UCLA’s season fizzled out on Wednesday night in Las Vegas, with the Bruins losing a third straight game to USC for the first time since 1942.
Some more milestone from the 95-71 loss in the Pac-12 Tournament, one in which Steve Alford’s team never looked competitive …
» USC’s point total was its highest-ever in the rivalry, passing the 94 points it scored in an eight-point loss to UCLA in 1979.
» The 24-point margin of victory was USC’s largest since a 28-point win in 1945.
» The Trojans’ three wins against the Bruins this year came by a combined 57 points. They had not won two rivalry games by double digits since 1938.
» USC’s average halftime lead in those three games was 16.
“It’s been a really difficult two-and-a-half months,” Alford said afterward. “And it falls on me. This is where the buck stops and starts. I’ve just done a really poor job of getting to these guys over the last two-and-a-half months.”
Asked how he would defend himself to fans who are calling for his job, he said: “I’m not defending myself. I didn’t get into this business to defend myself. If I’m a fan, I’m upset too. It’s not a defense. If I’m a fan, I’m upset; I’m a coach, I’m upset. …
“Bad year’s probably an overstatement. It was a bad two-and-a-half months, bad league play. And that’s what it was. I think I’ve got the players’ attention. We’ve got a tremendous recruiting class coming in that we’re excited about. … So it’s back to work. It’s getting us back to the level of excellence that is required.”
Some fans have called for UCLA to fire third-year head coach Steve Alford (center) due to the Bruins’ disappointing 2015-16 season, but Pac-12 Networks analyst Don MacLean says it’s too early for that conversation. (David Crane/Staff)
The UCLA men’s basketball team heads into the Pac-12 Tournament mired in one of the most disappointing season in program history, with its 15-16 record making even an NIT invitation very questionable. Perhaps further dimming the Bruins’ chances at a late-season run is their next opponent.
Steve Alford’s 10th-seeded squad will tip off at the MGM Grand Garden Arena at 6 p.m. tomorrow against USC — a team that has comfortably won the last two games in the crosstown rivalry. Pac-12 Networks analyst Don MacLean answered some questions about the Bruins, including what he thinks of Alford’s job security.
Q: What are your impressions of UCLA’s first-round matchup against USC, especially given the results of their past two meetings?
A: “Overall, you wonder where UCLA’s head is at. They haven’t looked good coming down the home stretch here. They’re a No. 10 seed. They’re not going to get into the NCAA Tournament. But what I’m looking for is for them to kind of hit the reset button, and see if they want to try and make a run in this Pac-12 Tournament. So to that degree, I don’t think it really matters who their first-round opponent is. To me, it’s more about their spirit and their will, and if they want to finish out this season the right way. They have underachieved. I think they know that. They have the talent to be better than they are.”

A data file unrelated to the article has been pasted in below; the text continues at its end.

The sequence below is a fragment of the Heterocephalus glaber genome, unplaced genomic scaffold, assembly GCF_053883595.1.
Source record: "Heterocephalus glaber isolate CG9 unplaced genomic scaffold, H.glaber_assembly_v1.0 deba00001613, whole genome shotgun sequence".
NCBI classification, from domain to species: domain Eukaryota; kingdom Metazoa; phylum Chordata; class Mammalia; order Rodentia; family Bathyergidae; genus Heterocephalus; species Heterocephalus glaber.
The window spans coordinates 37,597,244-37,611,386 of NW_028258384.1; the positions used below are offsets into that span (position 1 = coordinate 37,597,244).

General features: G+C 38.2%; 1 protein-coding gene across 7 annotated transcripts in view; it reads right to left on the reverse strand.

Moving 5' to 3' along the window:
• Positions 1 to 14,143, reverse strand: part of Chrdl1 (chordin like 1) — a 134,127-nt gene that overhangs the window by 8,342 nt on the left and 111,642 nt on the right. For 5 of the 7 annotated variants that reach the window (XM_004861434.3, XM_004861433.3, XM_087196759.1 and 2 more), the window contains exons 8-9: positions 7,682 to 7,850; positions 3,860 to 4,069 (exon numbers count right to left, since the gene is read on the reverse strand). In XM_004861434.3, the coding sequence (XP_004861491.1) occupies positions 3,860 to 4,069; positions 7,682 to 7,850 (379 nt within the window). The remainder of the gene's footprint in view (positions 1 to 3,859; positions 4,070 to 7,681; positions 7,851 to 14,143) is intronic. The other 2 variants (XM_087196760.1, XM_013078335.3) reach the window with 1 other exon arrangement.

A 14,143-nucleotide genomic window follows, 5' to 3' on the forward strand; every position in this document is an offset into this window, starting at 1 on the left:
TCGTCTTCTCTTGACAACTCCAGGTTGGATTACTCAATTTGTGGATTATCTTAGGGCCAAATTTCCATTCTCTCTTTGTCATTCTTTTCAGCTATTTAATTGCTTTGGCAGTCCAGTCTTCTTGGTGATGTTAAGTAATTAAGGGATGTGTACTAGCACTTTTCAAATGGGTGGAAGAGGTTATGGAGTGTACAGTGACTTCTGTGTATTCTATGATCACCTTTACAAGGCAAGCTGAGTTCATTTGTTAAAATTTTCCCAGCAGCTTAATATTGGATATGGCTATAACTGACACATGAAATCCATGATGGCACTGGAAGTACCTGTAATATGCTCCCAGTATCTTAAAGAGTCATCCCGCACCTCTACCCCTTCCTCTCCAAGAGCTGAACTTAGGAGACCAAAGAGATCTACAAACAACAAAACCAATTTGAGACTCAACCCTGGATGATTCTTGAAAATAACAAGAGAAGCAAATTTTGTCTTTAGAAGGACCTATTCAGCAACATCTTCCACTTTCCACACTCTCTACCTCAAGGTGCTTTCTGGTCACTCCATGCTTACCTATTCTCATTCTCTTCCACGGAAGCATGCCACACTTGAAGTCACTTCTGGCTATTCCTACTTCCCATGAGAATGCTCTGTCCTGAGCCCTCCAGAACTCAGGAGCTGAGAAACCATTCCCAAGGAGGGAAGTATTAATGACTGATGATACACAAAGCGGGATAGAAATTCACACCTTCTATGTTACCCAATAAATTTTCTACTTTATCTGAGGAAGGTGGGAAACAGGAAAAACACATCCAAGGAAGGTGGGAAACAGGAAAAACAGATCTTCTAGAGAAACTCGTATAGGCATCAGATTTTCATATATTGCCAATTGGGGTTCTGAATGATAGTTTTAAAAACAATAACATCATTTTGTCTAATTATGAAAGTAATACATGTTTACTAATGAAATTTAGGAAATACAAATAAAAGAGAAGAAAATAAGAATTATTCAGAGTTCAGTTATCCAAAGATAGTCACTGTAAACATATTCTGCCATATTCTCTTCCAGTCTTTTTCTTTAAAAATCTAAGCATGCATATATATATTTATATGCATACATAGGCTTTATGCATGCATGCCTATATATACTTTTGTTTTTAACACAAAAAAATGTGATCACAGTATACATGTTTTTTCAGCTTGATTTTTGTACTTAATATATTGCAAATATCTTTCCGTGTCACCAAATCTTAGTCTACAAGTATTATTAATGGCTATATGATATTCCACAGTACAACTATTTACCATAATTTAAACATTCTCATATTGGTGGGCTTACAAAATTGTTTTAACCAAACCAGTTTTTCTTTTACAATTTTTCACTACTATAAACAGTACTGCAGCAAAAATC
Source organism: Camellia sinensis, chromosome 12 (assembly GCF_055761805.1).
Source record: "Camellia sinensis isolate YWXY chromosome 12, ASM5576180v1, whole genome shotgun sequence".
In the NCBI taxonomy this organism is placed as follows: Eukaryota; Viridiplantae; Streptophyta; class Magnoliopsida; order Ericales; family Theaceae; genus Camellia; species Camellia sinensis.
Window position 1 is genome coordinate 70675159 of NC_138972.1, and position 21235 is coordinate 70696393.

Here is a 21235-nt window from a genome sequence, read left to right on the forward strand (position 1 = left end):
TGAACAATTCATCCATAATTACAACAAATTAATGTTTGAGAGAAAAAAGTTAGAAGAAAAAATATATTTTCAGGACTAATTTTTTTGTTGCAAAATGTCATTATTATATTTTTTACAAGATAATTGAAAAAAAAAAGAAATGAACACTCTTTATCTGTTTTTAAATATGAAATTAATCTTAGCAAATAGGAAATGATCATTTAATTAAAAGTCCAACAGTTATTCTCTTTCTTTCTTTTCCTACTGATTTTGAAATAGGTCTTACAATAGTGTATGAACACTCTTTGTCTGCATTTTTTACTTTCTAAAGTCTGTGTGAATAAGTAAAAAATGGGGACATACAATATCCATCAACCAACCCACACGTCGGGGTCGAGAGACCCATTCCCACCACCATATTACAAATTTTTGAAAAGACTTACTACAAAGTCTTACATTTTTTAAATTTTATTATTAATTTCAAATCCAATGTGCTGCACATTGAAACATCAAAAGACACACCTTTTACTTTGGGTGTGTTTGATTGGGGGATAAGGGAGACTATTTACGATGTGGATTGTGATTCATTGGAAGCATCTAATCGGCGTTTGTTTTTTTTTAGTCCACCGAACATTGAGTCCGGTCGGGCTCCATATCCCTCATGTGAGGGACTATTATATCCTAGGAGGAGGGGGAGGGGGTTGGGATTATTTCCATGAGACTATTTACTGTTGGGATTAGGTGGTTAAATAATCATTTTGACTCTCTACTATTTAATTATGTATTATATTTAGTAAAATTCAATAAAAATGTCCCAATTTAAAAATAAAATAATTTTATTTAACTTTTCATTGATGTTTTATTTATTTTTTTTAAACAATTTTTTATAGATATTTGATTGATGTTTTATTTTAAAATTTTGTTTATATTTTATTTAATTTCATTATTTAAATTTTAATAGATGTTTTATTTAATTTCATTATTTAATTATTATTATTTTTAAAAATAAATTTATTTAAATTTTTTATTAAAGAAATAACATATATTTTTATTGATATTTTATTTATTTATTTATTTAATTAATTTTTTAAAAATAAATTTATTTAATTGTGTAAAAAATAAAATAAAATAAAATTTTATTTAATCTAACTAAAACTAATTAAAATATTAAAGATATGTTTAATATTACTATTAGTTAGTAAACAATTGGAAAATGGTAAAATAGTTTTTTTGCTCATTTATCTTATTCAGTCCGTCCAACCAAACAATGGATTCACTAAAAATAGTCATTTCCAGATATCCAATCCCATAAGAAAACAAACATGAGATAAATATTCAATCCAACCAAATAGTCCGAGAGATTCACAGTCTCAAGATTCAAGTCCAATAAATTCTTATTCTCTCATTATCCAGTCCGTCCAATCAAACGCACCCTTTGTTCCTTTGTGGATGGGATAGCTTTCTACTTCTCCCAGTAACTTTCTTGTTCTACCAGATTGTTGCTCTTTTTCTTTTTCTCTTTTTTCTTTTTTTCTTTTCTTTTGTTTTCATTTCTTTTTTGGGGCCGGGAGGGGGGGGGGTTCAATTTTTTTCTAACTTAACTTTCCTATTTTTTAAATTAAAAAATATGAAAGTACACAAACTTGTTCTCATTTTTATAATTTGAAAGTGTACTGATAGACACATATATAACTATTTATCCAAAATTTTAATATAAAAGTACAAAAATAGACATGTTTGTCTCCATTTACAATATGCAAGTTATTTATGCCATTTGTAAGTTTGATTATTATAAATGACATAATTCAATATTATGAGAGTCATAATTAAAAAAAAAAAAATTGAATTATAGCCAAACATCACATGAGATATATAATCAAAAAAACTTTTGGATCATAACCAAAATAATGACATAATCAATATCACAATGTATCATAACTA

The Bruins finished the regular season with a 15-16 record and 6-12 in the Pac-12 — their worst conference mark since 2002-03, which was the final year of the Steve Lavin era. This loss also sets up a rematch in the Pac-12 Tournament against seventh-seeded USC.
No. 10-seed UCLA, which has already lost twice to the Trojans by 33 combined points, will tip off against its crosstown rival again on Wednesday at 6 p.m. at the MGM Grand Garden Arena in Las Vegas.
LAS VEGAS >> That UCLA beat USC in the Pac-12 Tournament wasn’t much of a surprise.
That Isaac Hamilton was the Bruins’ best offensive player? Well, this was new.
The sophomore guard scored a career-high 36 points in a 96-70 decision over the Trojans on Thursday, one that punched a ticket to the Friday’s 6 p.m. semifinal against No. 1-seed Arizona.
It was an astounding performance, particularly for a player who entered the MGM Grand Garden arena averaging 10.1 points per game. Hamilton had only topped 20 points once in his career. In four of his last eight games, he hadn’t even scored in double digits. Continue reading →
Thomas Welsh (40) celebrates with Norman Powell (4) and Bryce Alford as UCLA defeated USC 85-74 on March 4, 2015. The teams could face each other again in Las Vegas. (John McCoy/Staff)
UCLA finished its regular season on Wednesday with a win over USC, leaving the Bruins with nearly eight days until their first game in the Pac-12 Tournament.
They now know who they’ll likely face next Thursday at 2:40 p.m. Arizona State clinched the No. 5 seed today when it beat Cal and Stanford lost to Arizona. That matches the Sun Devils up against the 12th-seeded Trojans on Wednesday at the MGM Grand Garden Arena; the winner will advance to face No. 4-seeded UCLA.
USC only has five conference wins in two seasons under Andy Enfield, none of which have come against their crosstown rival. ASU beat the Bruins in their only meeting this year, taking a 68-66 decision in Tempe.
If UCLA wins that Thursday game, it will almost certainly draw No. 1 seed Arizona in the semifinals — assuming that the Wildcats dispatch either Cal or Washington State. An upset by the Bruins to reach the Pac-12 title game would move the team off the NCAA Tournament bubble.